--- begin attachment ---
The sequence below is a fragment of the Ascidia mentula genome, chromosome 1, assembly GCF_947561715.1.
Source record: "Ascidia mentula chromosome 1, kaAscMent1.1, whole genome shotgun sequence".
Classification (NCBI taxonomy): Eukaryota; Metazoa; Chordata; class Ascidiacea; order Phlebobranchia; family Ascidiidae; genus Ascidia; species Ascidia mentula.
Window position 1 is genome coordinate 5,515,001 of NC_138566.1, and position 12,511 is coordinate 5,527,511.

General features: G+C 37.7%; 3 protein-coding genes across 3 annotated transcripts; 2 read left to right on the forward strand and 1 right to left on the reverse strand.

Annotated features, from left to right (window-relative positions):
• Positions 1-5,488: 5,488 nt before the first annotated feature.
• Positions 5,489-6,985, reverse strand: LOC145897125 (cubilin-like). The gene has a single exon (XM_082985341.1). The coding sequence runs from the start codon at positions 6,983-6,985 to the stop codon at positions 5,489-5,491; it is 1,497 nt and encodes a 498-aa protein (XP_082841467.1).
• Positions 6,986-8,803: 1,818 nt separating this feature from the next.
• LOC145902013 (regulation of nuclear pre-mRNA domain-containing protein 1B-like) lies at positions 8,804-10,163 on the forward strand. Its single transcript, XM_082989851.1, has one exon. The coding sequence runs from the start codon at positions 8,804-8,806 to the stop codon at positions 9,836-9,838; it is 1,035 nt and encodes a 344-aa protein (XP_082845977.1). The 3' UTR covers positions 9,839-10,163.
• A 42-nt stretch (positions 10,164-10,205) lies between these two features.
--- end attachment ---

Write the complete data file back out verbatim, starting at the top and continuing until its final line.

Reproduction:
The sequence below is a fragment of the Ascidia mentula genome, chromosome 1, assembly GCF_947561715.1.
Source record: "Ascidia mentula chromosome 1, kaAscMent1.1, whole genome shotgun sequence".
Classification (NCBI taxonomy): Eukaryota; Metazoa; Chordata; class Ascidiacea; order Phlebobranchia; family Ascidiidae; genus Ascidia; species Ascidia mentula.
Window position 1 is genome coordinate 5,515,001 of NC_138566.1, and position 12,511 is coordinate 5,527,511.

General features: G+C 37.7%; 3 protein-coding genes across 3 annotated transcripts; 2 read left to right on the forward strand and 1 right to left on the reverse strand.

Annotated features, from left to right (window-relative positions):
• Positions 1-5,488: 5,488 nt before the first annotated feature.
• Positions 5,489-6,985, reverse strand: LOC145897125 (cubilin-like). The gene has a single exon (XM_082985341.1). The coding sequence runs from the start codon at positions 6,983-6,985 to the stop codon at positions 5,489-5,491; it is 1,497 nt and encodes a 498-aa protein (XP_082841467.1).
• Positions 6,986-8,803: 1,818 nt separating this feature from the next.
• LOC145902013 (regulation of nuclear pre-mRNA domain-containing protein 1B-like) lies at positions 8,804-10,163 on the forward strand. Its single transcript, XM_082989851.1, has one exon. The coding sequence runs from the start codon at positions 8,804-8,806 to the stop codon at positions 9,836-9,838; it is 1,035 nt and encodes a 344-aa protein (XP_082845977.1). The 3' UTR covers positions 9,839-10,163.
• A 42-nt stretch (positions 10,164-10,205) lies between these two features.